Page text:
Alternative Opinion… BY AGBA JALINGO

In Breaking News, Opinion

Art is better than science.

Science is better than art.

Democracy is better than military government.

Military government is better than democracy.

Christianity is better than Islam.

Islam is better than Christianity.

A male child is better than a female child.

A female child is better than a male child.

Polygamy is better than monogamy.

Monogamy is better than polygamy.

These and several others constitute familiar debate topics that debaters had to grapple with in school many years ago. I was one of them. A very regular. You dare not put me on the bench.

After all the salutations to our teachers, the respected audience, dear parents, impartial judges, honorable timekeepers, and co-debaters, we share ten minutes to throw the fireworks. Sometimes, we are given more time. We never liked the honorable timekeeper. Because his bell will always catch you with words remaining in your breath.

The first side will marshall their arguments, while the opponents listen keenly and take notes. The opponents then take the stage and also state their initial arguments while we also listen keenly and take notes. We all end by hoping that the points we gave did not confuse but convince you, to believe that what we said was better than what our opponent will say or said.

Then there is the responsorial session. We now both return for a shorter period to dismantle the points that our opponent gave. There must be no foul language. It attracts disqualification. Satire is permitted but it doesn’t score you points. Remember there was no Google to search for any help. No Wikipedia. Preparation for these debates was done in the library with hard-copy books.

In many of the competitions that I represented at my school, I saw Muslim children arguing that Christianity is better than Islam. I saw Christian children arguing that Islam is better than Christianity. I saw children of soldiers under military rule arguing that democracy is better than military rule. I also saw children of pro-democracy activists arguing that military government is better than democracy.

I also met children from polygamous homes who arguedthat monogamy is better than polygamy and children from monogamous homes who argued that polygamy is better than monogamy. I also saw girls arguing that a boy child is better than a girl child and boys who argued that a girl child is better than a boy child. There were also science students who argued that art is better than science and arts students who argued that science is better than arts.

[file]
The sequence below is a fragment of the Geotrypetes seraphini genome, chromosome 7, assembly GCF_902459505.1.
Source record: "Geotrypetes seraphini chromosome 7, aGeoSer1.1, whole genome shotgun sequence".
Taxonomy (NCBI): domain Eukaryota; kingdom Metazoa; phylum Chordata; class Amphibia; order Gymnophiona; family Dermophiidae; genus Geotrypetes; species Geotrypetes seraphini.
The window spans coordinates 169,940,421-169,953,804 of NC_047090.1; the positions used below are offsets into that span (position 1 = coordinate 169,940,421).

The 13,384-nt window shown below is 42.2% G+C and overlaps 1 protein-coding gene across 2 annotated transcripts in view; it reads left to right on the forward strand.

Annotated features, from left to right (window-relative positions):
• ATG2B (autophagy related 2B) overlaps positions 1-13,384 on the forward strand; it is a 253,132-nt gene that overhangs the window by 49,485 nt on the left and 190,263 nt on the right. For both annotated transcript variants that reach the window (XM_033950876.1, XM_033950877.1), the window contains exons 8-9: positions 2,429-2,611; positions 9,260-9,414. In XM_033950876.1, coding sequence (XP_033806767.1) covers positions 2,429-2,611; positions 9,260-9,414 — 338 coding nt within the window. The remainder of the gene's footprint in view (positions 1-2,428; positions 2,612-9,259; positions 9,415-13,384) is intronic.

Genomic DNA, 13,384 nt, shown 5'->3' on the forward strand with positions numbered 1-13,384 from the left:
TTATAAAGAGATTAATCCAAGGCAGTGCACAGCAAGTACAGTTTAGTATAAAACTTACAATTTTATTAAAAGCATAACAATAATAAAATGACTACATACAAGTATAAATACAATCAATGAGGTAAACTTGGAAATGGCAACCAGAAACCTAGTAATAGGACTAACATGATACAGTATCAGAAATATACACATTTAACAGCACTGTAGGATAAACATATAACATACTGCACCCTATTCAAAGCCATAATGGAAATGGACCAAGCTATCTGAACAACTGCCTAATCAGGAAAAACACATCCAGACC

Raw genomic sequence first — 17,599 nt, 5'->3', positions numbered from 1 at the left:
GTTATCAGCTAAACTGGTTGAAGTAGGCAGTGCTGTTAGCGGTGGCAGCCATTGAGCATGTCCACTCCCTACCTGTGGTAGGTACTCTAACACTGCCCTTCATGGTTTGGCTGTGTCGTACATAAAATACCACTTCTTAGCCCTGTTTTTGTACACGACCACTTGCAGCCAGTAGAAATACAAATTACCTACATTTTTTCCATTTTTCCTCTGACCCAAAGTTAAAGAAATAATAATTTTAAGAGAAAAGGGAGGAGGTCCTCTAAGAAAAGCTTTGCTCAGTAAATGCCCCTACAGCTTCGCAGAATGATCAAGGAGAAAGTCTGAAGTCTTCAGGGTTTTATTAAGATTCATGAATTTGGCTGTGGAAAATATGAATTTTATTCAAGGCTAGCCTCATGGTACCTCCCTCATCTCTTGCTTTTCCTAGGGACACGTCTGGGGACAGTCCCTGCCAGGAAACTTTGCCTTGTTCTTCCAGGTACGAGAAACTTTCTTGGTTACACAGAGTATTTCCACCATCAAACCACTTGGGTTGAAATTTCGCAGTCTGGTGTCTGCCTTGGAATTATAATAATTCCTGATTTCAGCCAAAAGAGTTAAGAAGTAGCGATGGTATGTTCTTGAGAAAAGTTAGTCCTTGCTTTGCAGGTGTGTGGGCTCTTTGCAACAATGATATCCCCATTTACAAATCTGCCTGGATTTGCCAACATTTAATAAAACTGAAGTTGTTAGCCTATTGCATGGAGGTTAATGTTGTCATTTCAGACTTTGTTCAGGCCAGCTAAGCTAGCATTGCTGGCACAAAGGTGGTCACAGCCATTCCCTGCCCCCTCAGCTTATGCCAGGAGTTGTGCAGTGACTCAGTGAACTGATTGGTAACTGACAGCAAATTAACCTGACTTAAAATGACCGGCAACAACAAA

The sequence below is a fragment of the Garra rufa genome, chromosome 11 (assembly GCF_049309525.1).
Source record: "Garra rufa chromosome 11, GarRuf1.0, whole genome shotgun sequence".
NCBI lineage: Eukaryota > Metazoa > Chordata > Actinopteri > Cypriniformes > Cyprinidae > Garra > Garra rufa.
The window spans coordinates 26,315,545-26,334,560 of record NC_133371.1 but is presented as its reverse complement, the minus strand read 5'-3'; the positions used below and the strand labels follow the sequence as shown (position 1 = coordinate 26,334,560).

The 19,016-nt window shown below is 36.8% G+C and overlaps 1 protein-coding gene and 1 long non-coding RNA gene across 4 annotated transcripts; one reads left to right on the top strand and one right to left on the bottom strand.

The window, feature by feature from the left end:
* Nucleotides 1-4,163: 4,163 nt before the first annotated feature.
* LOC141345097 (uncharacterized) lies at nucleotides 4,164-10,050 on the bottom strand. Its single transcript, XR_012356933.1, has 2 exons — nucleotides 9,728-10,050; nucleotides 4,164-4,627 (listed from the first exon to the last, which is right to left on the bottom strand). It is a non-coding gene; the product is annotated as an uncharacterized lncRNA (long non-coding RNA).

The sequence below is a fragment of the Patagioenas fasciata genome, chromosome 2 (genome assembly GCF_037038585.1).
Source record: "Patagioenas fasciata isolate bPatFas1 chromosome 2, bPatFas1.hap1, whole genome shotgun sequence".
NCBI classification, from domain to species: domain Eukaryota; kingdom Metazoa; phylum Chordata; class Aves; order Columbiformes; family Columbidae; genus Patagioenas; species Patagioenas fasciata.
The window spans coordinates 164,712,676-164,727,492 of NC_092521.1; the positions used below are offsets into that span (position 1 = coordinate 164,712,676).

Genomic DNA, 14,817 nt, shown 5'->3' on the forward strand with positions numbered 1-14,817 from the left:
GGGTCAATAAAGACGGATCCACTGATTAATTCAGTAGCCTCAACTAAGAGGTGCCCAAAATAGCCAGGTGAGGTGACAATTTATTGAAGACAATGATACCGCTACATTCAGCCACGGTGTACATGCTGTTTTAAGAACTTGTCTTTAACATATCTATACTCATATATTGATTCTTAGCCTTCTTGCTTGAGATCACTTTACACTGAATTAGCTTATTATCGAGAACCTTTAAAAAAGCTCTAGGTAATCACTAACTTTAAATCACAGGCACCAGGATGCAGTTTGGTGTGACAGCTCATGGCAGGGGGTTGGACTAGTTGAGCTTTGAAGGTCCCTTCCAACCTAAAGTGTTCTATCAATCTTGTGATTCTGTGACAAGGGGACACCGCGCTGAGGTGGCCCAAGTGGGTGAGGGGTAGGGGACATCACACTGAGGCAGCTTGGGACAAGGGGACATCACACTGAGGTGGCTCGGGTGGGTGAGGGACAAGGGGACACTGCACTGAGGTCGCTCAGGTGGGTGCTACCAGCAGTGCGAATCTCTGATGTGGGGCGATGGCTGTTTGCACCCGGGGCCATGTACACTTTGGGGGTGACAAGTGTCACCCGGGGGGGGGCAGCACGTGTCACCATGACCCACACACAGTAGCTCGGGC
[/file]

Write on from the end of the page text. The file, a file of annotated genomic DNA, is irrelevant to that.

What this did for us is that; it trained our brain cells very early enough on how to deal with alternative opinions. Our brain cells received strenuous training on how to digest and deal with both what you agree with, and what you do not agree with. You grow up knowing that alternative opinion is not hatred. It’s team play. Without it, there can be no game ever in life. To filter it properly, you also grow up knowing the difference between alternative opinion and when someone is wasting your time because, during debates, there is no time to waste. If there is no substance inside, your opponent just wants to waste your time. Be wise! If it is abusive, disqualify the opponent.

What it did not do for us is that it did not teach us convergence. It did not leave us with the third leg. We were either going to win or lose. It did not teach us that life is not always ‘This or That’. That in almost all cases in life, there is something in between the two extremes. It pitched us against ourselves and kept us on the defensive in a desire to win or lose.

Having mastered the art of holding our ground with decorum, the next goal should be how to locate the convergence. At what point do what you hold to be true and what I hold to be true, and what others hold to be true, converge? Is there any thin line that connects not just our geography, but also our cultures, diets, our beliefs, our systems, our humanity, our aspirations, our subtle desires, our ideas, and even our vices?

Or let me reframe the ponder, at what point can we humble ourselves and accept that what we know is not truer than what others know, but only a part of the whole?

Yours sincerely,

Citizen Agba Jalingo is the Publisher of CrossRiverWatch and a rights activist, a Cross Riverian, and writes from Lagos.

NB: Opinions expressed in this article are strictly attributable to the author, Agba Jalingo, and do not represent the opinion of CrossRiverWatch or any other organization the author works for/with.

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